"(1) Subordination of capital, both as regards control over the cooperative undertaking, and as regards the ownership of the pecuniary benefits arising therefrom;
(2) democratic control by the [members] themselves; and
(3) the vesting in and the allocation among the worker-members of all fruits and increases arising from their cooperative endeavor (i.e., the excess of the operating revenues over the costs incurred in generating those revenues), in proportion to the [members'] active participation in the cooperative endeavor."
And there it has stood, for a half-century.
So it was a bit startling to be at the National Cooperative Business Association's 2015 Cooperative Professionals' Conference in Minneapolis back in November and hear one of the presenters suggest that maybe we're not really stuck with the tripartite standard articulated in the Puget Sound Plywood case. According to this presenter, Subchapter T refers not to "operating on the cooperative basis" but to "operating on a cooperative basis" -- ergo, the Rochdale-inspired standard endorsed by the Tax Court in 1965 might not be the only rubric that would qualify an organization for Subchapter T tax treatment.
This is unpersuasive for three distinct reasons.
The first has to do with a key principle of statutory interpretation. Since at least 1917, when the U.S. Supreme Court decided Caminetti v. United States, 242 U.S. 470 (1917) (holding that one could indeed be prosecuted under the federal "White Slave Traffic Act of 1910" for transporting a woman from Sacramento to Reno, thus crossing state lines, for purposes of causing her to become one's "concubine and mistress," even if no financial transaction was involved), it has been axiomatic that federal statutes must be interpreted so as to apply the plain meaning of the words employed by Congress. "Operating on the cooperative basis" is simply not the way anyone uses the word "basis" in England and there is no reason to assume Congress would have done so if it had meant to telegraph that there is only one way to operate on a "cooperative basis."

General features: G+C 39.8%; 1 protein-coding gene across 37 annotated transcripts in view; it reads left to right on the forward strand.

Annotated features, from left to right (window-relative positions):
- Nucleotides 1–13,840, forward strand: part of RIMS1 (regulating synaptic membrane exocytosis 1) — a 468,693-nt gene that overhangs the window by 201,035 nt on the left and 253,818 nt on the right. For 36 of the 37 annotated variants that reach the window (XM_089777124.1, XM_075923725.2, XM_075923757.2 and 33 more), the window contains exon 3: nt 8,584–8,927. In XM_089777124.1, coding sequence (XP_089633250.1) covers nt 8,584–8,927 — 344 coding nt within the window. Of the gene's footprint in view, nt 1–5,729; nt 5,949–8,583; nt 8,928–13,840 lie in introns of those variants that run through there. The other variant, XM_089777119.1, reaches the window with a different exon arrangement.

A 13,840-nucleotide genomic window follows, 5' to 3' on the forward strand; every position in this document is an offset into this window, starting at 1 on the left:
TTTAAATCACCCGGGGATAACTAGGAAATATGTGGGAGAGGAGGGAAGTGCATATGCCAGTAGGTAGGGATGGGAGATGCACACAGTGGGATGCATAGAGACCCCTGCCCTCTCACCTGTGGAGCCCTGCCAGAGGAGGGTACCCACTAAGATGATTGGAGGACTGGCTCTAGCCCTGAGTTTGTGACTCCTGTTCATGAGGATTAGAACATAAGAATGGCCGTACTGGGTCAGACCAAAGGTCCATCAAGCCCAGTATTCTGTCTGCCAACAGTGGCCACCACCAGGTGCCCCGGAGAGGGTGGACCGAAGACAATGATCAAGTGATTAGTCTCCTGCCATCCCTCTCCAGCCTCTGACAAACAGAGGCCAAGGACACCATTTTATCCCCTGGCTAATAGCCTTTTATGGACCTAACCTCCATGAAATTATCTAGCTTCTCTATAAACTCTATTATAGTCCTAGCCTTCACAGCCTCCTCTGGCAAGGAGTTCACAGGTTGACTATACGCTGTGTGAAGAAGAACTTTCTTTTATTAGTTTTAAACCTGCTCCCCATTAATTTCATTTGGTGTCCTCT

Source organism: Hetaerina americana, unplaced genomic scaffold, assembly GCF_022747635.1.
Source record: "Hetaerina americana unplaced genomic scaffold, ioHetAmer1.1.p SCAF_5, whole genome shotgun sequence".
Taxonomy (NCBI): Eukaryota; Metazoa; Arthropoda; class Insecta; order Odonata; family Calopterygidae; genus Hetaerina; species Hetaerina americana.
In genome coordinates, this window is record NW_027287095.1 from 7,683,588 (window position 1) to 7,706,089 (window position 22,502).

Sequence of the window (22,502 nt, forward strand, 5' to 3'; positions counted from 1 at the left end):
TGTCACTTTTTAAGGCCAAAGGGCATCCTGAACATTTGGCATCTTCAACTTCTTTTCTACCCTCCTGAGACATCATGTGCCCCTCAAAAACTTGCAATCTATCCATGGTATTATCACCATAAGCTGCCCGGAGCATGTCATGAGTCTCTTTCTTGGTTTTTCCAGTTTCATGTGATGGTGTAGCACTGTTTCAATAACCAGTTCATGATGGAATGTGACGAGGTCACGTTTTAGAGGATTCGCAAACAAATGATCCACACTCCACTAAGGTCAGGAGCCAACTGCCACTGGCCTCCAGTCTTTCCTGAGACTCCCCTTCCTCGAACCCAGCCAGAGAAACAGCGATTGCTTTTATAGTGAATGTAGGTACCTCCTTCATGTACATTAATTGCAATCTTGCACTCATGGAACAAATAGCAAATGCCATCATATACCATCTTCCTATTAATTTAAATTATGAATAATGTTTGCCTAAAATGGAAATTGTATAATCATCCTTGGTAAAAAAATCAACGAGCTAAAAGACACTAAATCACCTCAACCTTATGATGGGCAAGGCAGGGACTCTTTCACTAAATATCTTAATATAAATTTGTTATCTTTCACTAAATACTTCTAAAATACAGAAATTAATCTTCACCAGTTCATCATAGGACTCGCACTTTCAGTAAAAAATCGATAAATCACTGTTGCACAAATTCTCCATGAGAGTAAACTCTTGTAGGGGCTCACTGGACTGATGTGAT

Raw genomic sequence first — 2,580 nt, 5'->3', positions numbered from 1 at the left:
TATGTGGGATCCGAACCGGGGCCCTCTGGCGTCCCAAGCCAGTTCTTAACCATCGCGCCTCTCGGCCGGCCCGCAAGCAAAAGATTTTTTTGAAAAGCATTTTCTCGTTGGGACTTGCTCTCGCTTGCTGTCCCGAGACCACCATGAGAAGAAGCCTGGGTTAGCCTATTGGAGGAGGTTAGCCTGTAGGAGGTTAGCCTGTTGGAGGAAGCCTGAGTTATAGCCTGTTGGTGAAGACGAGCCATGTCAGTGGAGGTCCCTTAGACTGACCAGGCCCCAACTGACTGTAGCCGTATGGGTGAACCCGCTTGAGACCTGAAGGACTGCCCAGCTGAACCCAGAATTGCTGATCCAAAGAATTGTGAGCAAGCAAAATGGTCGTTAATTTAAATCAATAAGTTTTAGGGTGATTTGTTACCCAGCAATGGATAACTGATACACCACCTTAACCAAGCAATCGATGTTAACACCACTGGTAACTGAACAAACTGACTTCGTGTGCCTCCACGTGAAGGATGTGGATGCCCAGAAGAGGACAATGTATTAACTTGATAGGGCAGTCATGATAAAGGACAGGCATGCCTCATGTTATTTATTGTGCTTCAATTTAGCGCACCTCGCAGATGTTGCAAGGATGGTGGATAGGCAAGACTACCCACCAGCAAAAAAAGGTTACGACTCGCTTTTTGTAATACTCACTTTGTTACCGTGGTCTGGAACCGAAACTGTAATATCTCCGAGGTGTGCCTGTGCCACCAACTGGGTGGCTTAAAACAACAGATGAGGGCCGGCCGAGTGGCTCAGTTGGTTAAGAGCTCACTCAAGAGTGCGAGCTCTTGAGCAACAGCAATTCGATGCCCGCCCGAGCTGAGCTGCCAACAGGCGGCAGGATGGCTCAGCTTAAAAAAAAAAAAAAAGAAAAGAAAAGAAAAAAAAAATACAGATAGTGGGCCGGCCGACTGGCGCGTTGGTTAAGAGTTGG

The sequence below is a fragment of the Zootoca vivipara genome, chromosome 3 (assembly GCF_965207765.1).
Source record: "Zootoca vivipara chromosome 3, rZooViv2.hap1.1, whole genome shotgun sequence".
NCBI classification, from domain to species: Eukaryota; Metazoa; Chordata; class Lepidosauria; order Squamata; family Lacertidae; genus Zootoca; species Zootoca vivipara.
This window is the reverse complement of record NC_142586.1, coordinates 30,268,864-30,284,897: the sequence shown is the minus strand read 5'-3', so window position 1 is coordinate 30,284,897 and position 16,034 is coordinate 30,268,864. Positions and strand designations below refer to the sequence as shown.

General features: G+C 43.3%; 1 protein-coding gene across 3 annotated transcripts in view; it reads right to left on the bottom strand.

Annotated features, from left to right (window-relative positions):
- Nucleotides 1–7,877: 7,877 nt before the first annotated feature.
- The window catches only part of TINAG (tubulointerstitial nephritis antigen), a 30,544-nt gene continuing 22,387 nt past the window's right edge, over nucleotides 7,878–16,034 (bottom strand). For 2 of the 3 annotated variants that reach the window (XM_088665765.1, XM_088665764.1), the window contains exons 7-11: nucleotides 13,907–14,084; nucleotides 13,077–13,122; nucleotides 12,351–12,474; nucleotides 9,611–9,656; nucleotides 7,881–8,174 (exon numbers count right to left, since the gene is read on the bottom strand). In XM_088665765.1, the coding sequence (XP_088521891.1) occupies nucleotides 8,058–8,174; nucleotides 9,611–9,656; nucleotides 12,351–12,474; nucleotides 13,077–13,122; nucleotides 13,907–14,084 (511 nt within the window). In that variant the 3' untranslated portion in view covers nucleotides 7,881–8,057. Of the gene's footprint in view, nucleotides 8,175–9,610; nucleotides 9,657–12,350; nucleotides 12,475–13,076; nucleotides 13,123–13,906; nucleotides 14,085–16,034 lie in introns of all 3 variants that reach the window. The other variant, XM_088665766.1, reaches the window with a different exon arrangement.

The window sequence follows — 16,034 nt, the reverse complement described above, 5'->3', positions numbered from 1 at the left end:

The second has to do with the famous principle articulated in Chevron, USA v. Natural Resources Defense Council, 467 U.S. 837 (1984), to the effect that when Congress drafts an ambiguous statute it is appropriate to defer to an agency's reasonable interpretation of that statute. Assuming that "operating on a cooperative basis" is the sort of ambiguous phrase that Congress wrote with the expectation that the appropriate agency (here, the IRS) would pinpoint a more precise meaning, the IRS has long since done so by acceding rather than challenging the definition adopted by the Tax Court in Puget Sound Plywood.
The third and most important reason that Puget Sound Plywood describes the only possible definition of "operating on a cooperative basis" is that the Tax Court understood something important: that dividing surplus according to patronage was not just an attribute of the cooperative the Rochdale Pioneers started in 1844. It's the reason their co-op succeeded where those that came before it failed. One often hears that Rochdale was the first cooperative, but that's wrong. It was the first cooperative to endure. While the patronage rule is only one of the three criteria articulated in Puget Sound Plywood, limitation on return is elsewhere enshrined in Subchapter T and I have never heard anyone seriously argue that one-member-one-vote is not an essential attribute of a cooperative -- or, if you prefer, the cooperative.
Thus the essential holding in Puget Sound Plywood is enshrined on the back of my business card. I intend it to remain there.